Invisible enemy: Why the Army Muslim regiment hoax should be ‘killed’

The Army never had any such regiment, not in 1965, not before  and not since. This is a lie being spread by forces “inimical” to the nation, retired military officers have pointed out

It is also a disservice to the force to say that some of its troops had refused to fight against an enemy of their same faith. Image by Prathap Ravishankar

Prime minister Narendra Modi and President Ram Nath Kovind recently got a letter from retired military officers about a threat lurking within India that could affect the morale of the armed forces that are on high alert due to the tensions with China.

The letter, signed by at least 120 retired officers of the armed forces, said that a social media message that talks about a Muslim Regiment in the Indian Army was a hoax and should be dealt with promptly. 

According to the social media post, the Indian Army had a regiment comprising only Muslims. It was, however, disbanded after they refused to fight against Pakistan in the 1965 war.

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As the letter pointed out, the Army never had any such regiment, not in 1965, not before and not since. This is a lie being spread by forces “inimical” to the nation, the retired officers from all the three services — Army, Navy and Air Force, said.

A regiment, or a battalion, is a military unit usually commanded by an officer of the rank of a Colonel. It is an infantry’s main fighting unit and comprises three platoons. 

As the retired officers pointed out, the message contains ‘outright falsehoods.’ The Indian Army troops have always taken pride in being secular and apolitical. Once in the Army, all that matters for a soldier is the country’s security, even if the enemy is a family member. As the retired officers themselves pointed out: “Muslims fighting as part of multi-class regiments proved their absolute commitment to the cause of our nation. They gave the examples of Havildar Abdul Hamid, who earned the Param Vir Chakra, and Major Abdul Rafey Khan, who was killed fighting a Pakistani division led by his own uncle during the 1965 war.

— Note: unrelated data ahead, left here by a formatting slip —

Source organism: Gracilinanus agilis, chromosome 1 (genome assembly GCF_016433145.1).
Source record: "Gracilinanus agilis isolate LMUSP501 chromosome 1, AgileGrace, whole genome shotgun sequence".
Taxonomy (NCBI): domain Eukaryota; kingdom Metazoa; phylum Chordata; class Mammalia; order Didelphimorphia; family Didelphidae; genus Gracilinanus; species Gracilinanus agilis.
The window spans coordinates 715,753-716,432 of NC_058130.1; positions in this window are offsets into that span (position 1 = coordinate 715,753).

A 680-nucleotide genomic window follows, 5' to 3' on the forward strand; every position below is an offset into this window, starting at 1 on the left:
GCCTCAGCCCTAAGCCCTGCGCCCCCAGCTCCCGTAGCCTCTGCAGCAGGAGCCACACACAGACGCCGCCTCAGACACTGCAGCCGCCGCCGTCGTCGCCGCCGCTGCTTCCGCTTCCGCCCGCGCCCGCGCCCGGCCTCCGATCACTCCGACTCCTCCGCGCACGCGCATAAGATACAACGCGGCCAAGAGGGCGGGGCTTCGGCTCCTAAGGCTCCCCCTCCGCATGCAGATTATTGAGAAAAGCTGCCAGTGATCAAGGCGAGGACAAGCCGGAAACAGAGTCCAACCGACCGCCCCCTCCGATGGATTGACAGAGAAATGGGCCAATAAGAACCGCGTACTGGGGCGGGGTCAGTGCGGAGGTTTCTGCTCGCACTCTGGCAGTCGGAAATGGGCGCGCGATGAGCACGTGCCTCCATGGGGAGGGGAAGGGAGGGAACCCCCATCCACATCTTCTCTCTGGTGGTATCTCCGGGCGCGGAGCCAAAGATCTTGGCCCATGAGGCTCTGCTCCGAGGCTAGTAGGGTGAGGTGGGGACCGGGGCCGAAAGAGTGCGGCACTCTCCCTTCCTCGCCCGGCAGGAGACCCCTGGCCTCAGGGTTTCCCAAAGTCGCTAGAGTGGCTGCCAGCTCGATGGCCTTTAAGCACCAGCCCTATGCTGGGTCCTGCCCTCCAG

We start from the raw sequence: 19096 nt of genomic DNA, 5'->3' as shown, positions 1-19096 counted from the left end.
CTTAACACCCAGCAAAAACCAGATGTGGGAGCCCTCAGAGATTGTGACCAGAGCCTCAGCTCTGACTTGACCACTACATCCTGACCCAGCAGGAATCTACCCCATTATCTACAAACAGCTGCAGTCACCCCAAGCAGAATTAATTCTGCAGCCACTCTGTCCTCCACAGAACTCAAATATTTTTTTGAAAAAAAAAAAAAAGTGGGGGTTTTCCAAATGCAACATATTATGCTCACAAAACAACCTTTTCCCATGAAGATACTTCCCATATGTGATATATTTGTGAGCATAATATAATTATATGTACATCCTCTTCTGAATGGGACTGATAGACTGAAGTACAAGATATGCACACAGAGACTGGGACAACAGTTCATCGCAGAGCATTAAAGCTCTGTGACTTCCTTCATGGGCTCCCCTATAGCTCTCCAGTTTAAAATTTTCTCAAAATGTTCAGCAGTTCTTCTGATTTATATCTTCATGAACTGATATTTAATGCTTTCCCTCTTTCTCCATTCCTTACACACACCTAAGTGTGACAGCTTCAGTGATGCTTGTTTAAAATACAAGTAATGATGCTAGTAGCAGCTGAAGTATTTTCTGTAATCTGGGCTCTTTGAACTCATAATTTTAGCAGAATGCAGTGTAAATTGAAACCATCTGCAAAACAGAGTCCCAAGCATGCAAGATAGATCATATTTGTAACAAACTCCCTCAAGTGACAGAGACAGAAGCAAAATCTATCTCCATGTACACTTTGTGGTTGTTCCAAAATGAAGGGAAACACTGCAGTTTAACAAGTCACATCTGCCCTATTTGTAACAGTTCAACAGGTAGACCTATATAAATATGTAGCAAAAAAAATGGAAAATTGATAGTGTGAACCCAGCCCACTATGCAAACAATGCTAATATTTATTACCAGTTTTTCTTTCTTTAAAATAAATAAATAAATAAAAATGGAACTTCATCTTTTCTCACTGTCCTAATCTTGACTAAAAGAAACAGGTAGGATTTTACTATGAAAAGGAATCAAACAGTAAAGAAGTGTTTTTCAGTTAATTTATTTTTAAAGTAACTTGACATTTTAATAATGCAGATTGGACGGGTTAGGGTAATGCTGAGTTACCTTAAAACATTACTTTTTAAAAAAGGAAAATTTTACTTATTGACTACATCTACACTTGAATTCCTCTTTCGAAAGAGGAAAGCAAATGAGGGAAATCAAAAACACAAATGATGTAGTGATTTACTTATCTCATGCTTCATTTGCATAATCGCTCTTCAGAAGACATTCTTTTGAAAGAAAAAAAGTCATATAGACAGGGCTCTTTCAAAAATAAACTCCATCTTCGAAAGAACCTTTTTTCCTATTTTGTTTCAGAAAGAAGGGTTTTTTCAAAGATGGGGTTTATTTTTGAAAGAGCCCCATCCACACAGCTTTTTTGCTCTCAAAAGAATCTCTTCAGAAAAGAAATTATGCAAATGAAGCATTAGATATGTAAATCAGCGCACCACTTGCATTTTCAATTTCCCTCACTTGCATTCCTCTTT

There are some regiments, like the Sikh regiment and the Gurkha regiment, that were formed in the British era. The Army has retained those regiments to continue with history and maintain their ethos. But it has never had a Muslim regiment. 

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It is also a disservice to the force to say that some of its troops had refused to fight against an enemy of their same faith. The soldiers — irrespective of the their faith — are always battle-ready, and ready to make the ultimate sacrifice in the service of the nation. 

For a soldier in the Army, all that matters is the unit, every other kind of individual identity is immaterial. The motto is ‘One for all and all for one’. They are told to fight for the three Ns: ‘naam’ (name/honour of the unit/Army/nation), ‘namak’ (loyalty to the country), and ‘nishan’ (fighting for the flag of the  unit/regiment/Army/nation). So it is baseless to say that a regiment refused to fight because of its religion.